There’s hearings starting today for new legislation that could have dire consequences for the internet, and it’s likely to pass rather quickly if no one objects. The short version is that it gives the government broad and ambiguously defined power to block access to and bring lawsuits against any site containing or linking to copyrighted material, as well as forcing advertisers (the lifeblood that makes most of the ‘free’ webcomics and blogs and whatnot possible) to cancel their funding. From a distance that might not sound so bad, but in applications this act’s flaws are numerous.
This goes much farther than just stopping people from torrenting bootleg movies or sharing albums (both of which copyright holders already can, should, and have successfully sued for). Remember, any site that contains or links to copyrighted material would be a target under this law. No more startup blogs writing game reviews. No more showing people that cool AMV you made/found. No more protest videos set to kickin’ 70’s rock music.
Youtube. Facebook. Wikipedia. All information sources for millions in America and billions worldwide. All containing copyrighted material. All likely to be sorely thrashed if this law passes.
‘That’s a worst case scenario’, you might say. ‘Surely they won’t be irresponsible with this power’, perhaps. I’d like to live in that world, but the truth of it is that the entertainment industry generally react to the perceived threat of the internet with all the patience and restraint of a honey badger. Sadly, like most new weapons folks try to build against piracy it will primarily be wielded against folks who do little or no harm to the industry, and even those who help it by maintaining public awareness of classic games and movies and music and whatnot. Nerd nostalgia tributes for the legends of old is great kindling to get everyone fired up when they put out re-releases and reboots and remixes all that jazz.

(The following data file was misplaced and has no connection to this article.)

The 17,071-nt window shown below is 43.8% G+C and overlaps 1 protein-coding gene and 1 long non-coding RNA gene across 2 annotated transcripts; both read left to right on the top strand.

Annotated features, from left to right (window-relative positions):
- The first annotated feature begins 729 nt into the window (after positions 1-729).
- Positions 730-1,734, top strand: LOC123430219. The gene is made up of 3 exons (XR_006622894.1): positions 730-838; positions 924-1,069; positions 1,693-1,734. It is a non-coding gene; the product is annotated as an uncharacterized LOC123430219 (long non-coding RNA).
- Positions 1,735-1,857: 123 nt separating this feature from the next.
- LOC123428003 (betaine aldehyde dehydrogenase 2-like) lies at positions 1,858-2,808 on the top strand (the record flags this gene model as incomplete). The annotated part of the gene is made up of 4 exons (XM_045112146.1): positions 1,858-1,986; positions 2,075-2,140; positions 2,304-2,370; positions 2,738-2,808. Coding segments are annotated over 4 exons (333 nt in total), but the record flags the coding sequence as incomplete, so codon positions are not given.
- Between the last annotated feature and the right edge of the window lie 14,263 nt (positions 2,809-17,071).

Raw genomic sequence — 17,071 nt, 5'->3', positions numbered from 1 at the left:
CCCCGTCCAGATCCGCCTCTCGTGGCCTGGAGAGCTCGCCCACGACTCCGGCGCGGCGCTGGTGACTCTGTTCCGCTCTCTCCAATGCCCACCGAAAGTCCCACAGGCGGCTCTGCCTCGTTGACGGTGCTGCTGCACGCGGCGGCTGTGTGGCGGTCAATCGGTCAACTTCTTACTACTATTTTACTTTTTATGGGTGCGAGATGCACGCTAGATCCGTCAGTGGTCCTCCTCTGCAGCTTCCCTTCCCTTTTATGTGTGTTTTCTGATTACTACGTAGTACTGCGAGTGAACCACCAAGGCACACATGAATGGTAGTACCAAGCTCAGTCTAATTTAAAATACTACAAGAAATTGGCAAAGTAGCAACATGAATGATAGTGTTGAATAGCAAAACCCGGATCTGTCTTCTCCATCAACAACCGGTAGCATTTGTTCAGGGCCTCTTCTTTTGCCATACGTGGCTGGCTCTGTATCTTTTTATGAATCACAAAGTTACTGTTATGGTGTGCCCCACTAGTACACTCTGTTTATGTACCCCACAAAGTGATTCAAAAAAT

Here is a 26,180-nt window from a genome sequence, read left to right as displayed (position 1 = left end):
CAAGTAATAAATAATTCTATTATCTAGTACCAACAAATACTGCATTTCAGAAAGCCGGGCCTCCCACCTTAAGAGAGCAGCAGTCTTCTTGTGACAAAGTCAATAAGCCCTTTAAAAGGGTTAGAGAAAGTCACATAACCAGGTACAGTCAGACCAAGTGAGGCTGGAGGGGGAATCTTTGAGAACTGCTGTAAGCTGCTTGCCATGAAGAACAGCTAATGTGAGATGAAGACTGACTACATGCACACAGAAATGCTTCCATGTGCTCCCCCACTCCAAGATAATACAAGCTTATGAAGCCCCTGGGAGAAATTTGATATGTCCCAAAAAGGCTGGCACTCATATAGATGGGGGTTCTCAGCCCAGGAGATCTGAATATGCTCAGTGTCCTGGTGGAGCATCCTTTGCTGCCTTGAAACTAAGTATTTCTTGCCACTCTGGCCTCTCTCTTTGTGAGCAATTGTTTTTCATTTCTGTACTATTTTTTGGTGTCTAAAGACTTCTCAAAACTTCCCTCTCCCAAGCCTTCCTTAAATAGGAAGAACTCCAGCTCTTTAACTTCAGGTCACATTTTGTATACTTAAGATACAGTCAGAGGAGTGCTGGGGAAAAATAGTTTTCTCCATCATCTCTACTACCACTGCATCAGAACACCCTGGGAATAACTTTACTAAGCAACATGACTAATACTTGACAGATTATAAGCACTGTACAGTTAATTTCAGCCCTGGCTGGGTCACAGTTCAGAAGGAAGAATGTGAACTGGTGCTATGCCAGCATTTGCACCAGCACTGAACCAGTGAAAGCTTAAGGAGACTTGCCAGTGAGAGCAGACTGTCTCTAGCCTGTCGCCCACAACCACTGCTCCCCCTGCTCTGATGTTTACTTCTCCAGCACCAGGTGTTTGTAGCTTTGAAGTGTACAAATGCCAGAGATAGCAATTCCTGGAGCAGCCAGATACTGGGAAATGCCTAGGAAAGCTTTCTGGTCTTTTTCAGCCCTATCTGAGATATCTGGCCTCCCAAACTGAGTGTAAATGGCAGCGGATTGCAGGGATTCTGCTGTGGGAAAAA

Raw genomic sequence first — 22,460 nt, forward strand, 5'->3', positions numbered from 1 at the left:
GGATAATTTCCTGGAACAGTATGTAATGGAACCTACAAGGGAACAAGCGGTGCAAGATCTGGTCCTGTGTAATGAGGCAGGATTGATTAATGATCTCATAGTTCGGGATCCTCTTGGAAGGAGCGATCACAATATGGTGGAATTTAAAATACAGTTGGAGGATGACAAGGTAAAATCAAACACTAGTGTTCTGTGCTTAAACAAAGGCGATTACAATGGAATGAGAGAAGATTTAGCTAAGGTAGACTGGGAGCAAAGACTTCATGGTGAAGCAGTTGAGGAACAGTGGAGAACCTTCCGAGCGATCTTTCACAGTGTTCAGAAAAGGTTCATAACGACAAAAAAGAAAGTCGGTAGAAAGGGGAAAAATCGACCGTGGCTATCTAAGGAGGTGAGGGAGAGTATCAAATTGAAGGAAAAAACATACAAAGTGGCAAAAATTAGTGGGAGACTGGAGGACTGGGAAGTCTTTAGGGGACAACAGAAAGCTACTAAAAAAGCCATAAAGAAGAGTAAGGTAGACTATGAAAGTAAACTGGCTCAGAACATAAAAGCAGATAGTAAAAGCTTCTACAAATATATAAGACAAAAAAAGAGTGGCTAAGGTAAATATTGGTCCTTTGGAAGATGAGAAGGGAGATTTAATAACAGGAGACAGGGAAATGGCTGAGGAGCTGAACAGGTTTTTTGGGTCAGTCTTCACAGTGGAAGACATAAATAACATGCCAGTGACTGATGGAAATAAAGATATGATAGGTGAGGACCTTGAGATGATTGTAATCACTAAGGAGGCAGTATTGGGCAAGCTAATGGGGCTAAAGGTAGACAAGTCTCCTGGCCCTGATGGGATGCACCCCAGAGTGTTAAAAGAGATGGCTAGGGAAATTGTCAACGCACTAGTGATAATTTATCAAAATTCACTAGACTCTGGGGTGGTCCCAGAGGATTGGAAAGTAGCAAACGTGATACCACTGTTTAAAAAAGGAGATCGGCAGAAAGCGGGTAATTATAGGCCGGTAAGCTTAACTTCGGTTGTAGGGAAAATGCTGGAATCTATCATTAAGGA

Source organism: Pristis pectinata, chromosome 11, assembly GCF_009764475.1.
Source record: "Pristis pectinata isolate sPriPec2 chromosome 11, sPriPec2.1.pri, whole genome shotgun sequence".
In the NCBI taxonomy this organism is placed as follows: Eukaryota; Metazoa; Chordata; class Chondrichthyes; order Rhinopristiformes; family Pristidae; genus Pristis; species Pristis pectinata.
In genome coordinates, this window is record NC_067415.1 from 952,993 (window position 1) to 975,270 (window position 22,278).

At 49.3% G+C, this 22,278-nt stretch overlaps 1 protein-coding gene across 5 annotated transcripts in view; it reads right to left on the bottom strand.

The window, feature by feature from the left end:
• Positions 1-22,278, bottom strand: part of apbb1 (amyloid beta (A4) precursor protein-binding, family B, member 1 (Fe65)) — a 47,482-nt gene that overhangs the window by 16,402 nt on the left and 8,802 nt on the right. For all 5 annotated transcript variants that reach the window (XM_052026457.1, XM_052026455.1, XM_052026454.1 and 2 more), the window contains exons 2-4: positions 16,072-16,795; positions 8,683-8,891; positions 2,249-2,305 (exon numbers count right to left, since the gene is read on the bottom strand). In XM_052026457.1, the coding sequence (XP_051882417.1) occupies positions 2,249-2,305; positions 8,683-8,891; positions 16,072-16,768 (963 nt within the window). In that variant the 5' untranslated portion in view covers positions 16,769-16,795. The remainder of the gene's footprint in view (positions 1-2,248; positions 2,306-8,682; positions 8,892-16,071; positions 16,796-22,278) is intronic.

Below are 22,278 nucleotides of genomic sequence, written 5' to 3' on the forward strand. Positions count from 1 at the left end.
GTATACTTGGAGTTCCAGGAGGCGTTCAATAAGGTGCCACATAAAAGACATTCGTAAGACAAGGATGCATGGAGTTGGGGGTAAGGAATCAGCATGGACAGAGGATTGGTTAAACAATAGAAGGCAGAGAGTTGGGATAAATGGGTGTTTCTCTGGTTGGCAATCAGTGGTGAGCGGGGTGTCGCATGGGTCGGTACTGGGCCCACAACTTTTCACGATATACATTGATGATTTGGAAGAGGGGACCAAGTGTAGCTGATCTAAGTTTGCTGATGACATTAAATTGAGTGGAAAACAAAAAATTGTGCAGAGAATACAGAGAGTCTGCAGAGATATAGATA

So in conclusion, this is one of those laws that could do a lot more harm than good. It’s not the first and it won’t be the last; you may have noticed everyone and their uncle wants to legislate the internet now. I think the next few years are going to be critical to what shape online communication will take in the future. Legal precedent is a powerful tool; if this passes we’ll see a lot more me-too legislation come up in its wake. I’d like to see more successful strides against piracy, but not if it means strangling the internet in its crib. The idea of a worldwide communication network that allows people to communicate and share ideas with folks they may have never met in their lifetime used to be something of pure science fiction. Today I don’t think it’s much of a stretch to say it may be mankind’s most important, far-reaching, world-changing invention to date. We’re more aware today than ever before of the political, economic, and environmental shape of our world, and we can still do better. We can’t stop now.